In lupus patients, anti-inflammatory immune cells mature into pro-inflammatory cell types. A pressing question in lupus is why cells that are supposed to keep inflammation at bay don’t do their job. Research has now shown that B cells that normally regulate inflammation are signaled to become pro-inflammatory instead. The study was conducted on human blood samples and genetic profiles. The findings also reveal how patients respond to treatment in relation to their levels of cellular signals.
Miscommunication in lupus comes from three types of immune cells: B cells that produce antibodies, plasmacytoid dendritic cells producing a molecular signal (called IFN-?) that stimulates B cells, and regulatory B cells that suppress excessive immune responses, which are limited in lupus patients.
Senior author Claudia Mauri said, “Our study shows for the first time that the overproduction of IFN-? by hyperactivated plasmacytoid dendritic cells in lupus patients is the consequence of the lack of suppressive regulatory B cells. The uncontrolled production of IFN-? causes an increase of antibody-producing B cells and suppresses the division and appearance of regulatory B cells.”
The researchers also uncovered why rituximab – a drug to treat lupus – is only successful in some patients and not others. “After treatment, newly formed B cells come back into circulation. Our study suggests that response to rituximab is determined by the presence or absence of an elevated IFN-?-related gene activity. Thus, only in patients that have a normal IFN-? signature do the newly repopulated B cells successfully mature into regulatory B cells,” explained lead author Madhvi Menon.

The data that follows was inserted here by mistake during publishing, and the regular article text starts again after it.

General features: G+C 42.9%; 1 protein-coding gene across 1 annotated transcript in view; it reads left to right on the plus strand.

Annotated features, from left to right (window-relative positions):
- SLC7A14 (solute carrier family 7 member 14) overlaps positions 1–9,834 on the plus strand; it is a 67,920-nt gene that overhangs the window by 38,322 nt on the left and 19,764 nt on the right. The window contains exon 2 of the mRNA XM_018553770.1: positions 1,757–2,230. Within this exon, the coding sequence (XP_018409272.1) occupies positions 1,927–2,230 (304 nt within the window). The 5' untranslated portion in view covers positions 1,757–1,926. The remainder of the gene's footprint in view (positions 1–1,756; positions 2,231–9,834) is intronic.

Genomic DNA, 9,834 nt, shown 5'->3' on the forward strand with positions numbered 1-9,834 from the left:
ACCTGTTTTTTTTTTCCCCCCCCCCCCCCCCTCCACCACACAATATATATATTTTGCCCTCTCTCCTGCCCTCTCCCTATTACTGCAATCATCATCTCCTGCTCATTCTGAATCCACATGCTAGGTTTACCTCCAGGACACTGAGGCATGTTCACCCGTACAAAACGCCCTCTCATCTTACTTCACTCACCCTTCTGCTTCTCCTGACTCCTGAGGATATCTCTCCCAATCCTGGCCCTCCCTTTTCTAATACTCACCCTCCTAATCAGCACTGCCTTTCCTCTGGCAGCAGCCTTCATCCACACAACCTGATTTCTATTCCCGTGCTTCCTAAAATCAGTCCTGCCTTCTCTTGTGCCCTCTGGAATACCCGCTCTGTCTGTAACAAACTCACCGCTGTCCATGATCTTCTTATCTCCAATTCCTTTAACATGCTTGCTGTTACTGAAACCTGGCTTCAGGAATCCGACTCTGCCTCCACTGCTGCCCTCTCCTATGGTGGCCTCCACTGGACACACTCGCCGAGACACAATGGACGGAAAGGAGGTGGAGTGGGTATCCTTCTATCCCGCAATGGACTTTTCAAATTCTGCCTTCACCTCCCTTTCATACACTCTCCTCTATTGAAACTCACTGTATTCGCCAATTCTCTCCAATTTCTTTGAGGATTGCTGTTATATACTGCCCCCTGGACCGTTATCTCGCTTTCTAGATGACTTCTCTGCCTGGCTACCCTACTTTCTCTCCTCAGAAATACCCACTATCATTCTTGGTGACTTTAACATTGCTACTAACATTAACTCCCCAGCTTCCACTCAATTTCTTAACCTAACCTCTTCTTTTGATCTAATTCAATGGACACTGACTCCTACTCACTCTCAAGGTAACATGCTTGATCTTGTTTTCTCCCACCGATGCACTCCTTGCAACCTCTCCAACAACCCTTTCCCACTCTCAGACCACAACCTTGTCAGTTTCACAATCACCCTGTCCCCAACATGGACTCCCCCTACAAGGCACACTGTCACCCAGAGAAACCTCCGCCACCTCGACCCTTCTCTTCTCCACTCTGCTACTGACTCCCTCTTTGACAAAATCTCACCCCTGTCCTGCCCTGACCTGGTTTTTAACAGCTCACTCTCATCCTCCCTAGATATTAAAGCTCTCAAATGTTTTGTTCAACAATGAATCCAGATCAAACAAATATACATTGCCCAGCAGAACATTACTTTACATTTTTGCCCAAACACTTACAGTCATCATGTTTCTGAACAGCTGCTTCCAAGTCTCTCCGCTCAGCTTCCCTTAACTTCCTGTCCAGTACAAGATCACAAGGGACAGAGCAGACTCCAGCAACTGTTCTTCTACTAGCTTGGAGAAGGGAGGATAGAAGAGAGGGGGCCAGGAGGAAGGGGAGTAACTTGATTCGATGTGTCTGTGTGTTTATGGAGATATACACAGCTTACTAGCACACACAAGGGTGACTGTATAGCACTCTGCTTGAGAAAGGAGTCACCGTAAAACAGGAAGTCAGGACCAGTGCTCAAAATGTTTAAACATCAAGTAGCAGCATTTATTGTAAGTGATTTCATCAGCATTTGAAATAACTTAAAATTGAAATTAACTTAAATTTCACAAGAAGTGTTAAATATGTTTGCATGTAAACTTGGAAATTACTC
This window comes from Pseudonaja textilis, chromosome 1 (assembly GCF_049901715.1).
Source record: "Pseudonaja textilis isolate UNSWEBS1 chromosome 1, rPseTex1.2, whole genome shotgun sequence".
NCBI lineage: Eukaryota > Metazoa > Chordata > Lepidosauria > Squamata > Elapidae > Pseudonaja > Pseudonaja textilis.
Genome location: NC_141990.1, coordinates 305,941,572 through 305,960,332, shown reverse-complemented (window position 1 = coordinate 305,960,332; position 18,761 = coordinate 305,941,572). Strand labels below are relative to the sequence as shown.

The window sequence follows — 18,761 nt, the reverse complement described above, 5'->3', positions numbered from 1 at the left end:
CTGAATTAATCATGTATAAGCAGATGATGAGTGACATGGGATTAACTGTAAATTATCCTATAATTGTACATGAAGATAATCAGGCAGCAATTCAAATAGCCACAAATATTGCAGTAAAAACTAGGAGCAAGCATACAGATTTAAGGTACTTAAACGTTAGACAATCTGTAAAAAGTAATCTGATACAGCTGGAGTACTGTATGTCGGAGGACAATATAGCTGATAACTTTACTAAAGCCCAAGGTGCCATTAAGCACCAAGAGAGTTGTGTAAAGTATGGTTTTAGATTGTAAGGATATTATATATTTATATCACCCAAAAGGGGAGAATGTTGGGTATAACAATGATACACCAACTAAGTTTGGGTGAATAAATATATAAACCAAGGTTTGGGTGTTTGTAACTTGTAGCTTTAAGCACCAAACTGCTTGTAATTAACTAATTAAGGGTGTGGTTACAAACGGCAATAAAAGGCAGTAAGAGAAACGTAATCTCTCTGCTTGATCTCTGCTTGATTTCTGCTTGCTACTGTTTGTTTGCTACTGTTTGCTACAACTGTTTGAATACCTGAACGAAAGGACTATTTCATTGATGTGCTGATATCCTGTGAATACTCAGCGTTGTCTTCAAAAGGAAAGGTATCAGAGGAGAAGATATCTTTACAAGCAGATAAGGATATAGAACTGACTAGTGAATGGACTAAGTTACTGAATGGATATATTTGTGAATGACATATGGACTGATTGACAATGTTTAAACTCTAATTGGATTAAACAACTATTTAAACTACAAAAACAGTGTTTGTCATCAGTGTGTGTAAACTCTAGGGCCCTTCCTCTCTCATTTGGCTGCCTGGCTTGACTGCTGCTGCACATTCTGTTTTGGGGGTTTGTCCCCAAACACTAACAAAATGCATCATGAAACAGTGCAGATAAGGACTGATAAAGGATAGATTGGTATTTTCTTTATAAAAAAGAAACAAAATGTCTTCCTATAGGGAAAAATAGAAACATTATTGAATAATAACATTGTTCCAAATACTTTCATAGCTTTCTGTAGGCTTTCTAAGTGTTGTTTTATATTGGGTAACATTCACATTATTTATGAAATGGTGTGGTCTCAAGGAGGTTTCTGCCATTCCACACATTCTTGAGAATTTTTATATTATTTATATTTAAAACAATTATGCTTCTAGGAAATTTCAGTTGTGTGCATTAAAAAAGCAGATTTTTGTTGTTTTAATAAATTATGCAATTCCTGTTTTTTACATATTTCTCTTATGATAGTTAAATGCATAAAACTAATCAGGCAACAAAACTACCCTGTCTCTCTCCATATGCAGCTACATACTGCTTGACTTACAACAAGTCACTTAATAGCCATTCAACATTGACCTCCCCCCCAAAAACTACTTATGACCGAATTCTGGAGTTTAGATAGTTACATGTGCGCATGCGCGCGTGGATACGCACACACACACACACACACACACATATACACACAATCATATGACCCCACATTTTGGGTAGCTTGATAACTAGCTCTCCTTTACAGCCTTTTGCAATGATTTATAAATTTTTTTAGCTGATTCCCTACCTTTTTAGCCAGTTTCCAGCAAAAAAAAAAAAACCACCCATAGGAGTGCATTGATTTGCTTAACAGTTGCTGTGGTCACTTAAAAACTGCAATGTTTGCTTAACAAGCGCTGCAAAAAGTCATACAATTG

Mauri concluded, “This would be an important step towards personalized medicine for the treatment of lupus.”
Lupus is an autoimmune disease, meaning the immune system wrongfully attacks itself. Typically, the immune system’s role is to identify threats that enter the body and attack them, but in an autoimmune disease the immune system attacks the protective cells, damaging them or causing them to malfunction.
The immune system is made up of T cells, B cells, antibodies, cytokines, neutrophils, and complement proteins, which all work together to protect the body from harm. Some cells identify threats, while others work to destroy them, but in lupus these signals can get mixed up. As a result, these cells cause more harm and inflammation in the body than they do to protect the body.
Over time, this “self-harm” can lead to permanent damage and can jeopardize the functions of internal organs and bodily functions.
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In lupus, white blood cells lose their ability to regulate inflammation and regulating cells then cause damage. The mitochondria – a cell’s powerhouse – were studied to determine how they may lead to lupus-like inflammation. Certain white blood cells in lupus and other inflammatory disorders have been found to increase the amounts of mitochondrial reactive oxygen species. Continue reading…